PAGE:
Hyaluronic acid helps in improving skin structure and functions of both dry and oily skin. Many cosmetics for skin contain hyaluronic acid and its derivative salts of sodium and potassium hyaluronate, which act as agents of skin conditioning and are used in a concentration of up to 2% (1). A review in 2014 established that ingested hyaluronic acid significantly improved the moisture content of dry skin and improved treatment outcomes in patients with dry skin problems that result in improved quality of life. It has also been observed that dietary hyaluronic acid has significant clinical effects on the dry and rough skin, with ingestion of 120 mg of hyaluronic acid supplement per day resulting in increased skin moisture content.
Whereas dry skin can be caused by several factors such as genetics, age also contributes to dry skin that can be managed by hyaluronic acid. Aging is linked with progressive reduction of hyaluronic acid in the skin, which is associated with a reduction in moisture due to dehydration, skin atrophy, and decreased elasticity (13). Therefore, hyaluronic acid can be used to restore moisture in aging skin. Skin conditions such as diabetic foot lesions and venous leg ulcers have also been found to be improved by the use of hyaluronic acid due to its wound healing properties.
Hyaluronic acid can also be used to improve facial wrinkles. Increasing lines and wrinkles accompanied by increased vasculature and alterations of the face are among the clinical signs of the aging face (11). However, there are many therapy modalities ranging from skin care products to energy-based treatments. Hyaluronic acid fillers have been a critical intervention for correcting facial changes that occur due to aging and other pathological conditions.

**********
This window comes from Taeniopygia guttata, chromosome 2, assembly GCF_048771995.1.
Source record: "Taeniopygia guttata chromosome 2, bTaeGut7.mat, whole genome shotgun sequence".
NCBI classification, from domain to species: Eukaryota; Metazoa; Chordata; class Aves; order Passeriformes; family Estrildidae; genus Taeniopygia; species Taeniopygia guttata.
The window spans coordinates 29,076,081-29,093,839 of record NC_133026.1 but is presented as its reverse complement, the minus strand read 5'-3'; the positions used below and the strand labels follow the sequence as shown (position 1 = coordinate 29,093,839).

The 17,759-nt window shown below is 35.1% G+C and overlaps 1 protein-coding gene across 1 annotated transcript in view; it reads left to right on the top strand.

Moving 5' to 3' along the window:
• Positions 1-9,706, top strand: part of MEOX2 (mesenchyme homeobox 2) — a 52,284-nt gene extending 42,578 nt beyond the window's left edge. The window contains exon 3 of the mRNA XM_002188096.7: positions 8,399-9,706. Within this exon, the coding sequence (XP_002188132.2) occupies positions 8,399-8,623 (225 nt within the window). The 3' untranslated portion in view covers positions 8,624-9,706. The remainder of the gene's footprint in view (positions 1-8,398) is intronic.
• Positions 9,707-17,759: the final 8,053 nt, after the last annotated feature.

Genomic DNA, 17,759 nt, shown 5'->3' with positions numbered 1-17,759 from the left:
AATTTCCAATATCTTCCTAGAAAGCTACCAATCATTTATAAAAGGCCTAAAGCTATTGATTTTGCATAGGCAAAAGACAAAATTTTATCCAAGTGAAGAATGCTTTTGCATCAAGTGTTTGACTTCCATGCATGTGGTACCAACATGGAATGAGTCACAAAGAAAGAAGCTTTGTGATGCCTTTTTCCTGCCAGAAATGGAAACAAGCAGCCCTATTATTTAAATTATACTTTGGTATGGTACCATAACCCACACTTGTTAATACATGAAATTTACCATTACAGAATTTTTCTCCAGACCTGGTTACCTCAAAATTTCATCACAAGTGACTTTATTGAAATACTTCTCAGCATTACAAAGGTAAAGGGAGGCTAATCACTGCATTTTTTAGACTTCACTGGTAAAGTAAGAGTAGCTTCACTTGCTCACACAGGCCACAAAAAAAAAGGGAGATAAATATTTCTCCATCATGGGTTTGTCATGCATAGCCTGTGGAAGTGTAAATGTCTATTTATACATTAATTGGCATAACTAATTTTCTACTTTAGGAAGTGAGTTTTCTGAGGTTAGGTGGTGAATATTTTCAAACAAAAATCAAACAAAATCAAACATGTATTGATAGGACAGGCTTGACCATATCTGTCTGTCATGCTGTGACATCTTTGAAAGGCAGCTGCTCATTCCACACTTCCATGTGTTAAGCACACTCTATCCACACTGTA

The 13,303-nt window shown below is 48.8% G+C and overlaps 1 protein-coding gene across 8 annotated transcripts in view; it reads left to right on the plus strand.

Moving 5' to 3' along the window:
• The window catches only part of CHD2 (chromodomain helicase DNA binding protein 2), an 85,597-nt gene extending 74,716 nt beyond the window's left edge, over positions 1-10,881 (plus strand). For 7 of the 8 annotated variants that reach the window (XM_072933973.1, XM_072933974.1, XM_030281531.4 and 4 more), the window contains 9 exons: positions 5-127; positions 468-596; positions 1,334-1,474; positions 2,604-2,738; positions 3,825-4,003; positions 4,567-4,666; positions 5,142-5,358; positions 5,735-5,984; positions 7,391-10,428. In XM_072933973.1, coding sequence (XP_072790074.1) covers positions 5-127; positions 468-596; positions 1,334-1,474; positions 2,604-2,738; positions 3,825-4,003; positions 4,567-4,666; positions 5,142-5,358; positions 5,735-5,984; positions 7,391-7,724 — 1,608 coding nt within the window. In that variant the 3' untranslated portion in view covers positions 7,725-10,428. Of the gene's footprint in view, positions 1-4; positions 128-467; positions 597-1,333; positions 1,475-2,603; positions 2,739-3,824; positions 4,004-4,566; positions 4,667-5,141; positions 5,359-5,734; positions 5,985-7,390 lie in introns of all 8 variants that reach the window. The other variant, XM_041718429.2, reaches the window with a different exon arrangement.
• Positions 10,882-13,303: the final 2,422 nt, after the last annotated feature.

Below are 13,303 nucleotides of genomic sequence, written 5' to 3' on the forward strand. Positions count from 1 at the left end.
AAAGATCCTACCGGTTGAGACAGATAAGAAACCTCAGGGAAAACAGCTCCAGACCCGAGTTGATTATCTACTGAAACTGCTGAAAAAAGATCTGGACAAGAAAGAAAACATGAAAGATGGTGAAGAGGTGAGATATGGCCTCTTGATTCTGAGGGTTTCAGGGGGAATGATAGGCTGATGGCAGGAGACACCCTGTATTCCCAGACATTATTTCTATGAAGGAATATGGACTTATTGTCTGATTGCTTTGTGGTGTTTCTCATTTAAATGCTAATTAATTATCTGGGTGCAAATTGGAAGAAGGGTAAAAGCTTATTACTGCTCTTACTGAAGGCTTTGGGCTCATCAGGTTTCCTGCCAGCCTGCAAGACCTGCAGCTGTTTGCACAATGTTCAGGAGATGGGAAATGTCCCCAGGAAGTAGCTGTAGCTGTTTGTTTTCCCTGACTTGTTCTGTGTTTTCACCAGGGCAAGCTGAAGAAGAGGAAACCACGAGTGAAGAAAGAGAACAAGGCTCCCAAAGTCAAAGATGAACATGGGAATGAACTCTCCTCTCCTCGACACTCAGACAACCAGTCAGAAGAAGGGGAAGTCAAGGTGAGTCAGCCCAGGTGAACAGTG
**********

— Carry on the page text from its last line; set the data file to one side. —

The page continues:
Hyaluronic acid achieves its anti-wrinkle effects through a dual mechanism involving attracting and binding to water molecules after incorporation into dermal tissue which results in the sustenance of augmentation (11). It is these moisturizing and high water retention capacities of hyaluronic acid that make it a useful product for maintaining skin condition and function.
Hyaluronic acid is also considered as a new treatment approach for acne. Acne is a common problem affecting individuals aged 11 – 30 years with the occurrence of scarring to some extent. It is a localized inflammatory condition in various parts of the body including the face, chest, back, and upper arms. There are three categories of acne scars including atrophic, hypertrophic and keloidal, but the atrophic subtypes (boxcar scars, rolling scars, and icepick scars) are the main consideration to dermatologists. The rolling atrophic acne scars that can be reduced when stretched are the most common types of acne scars and the target of treatment with hyaluronic acid.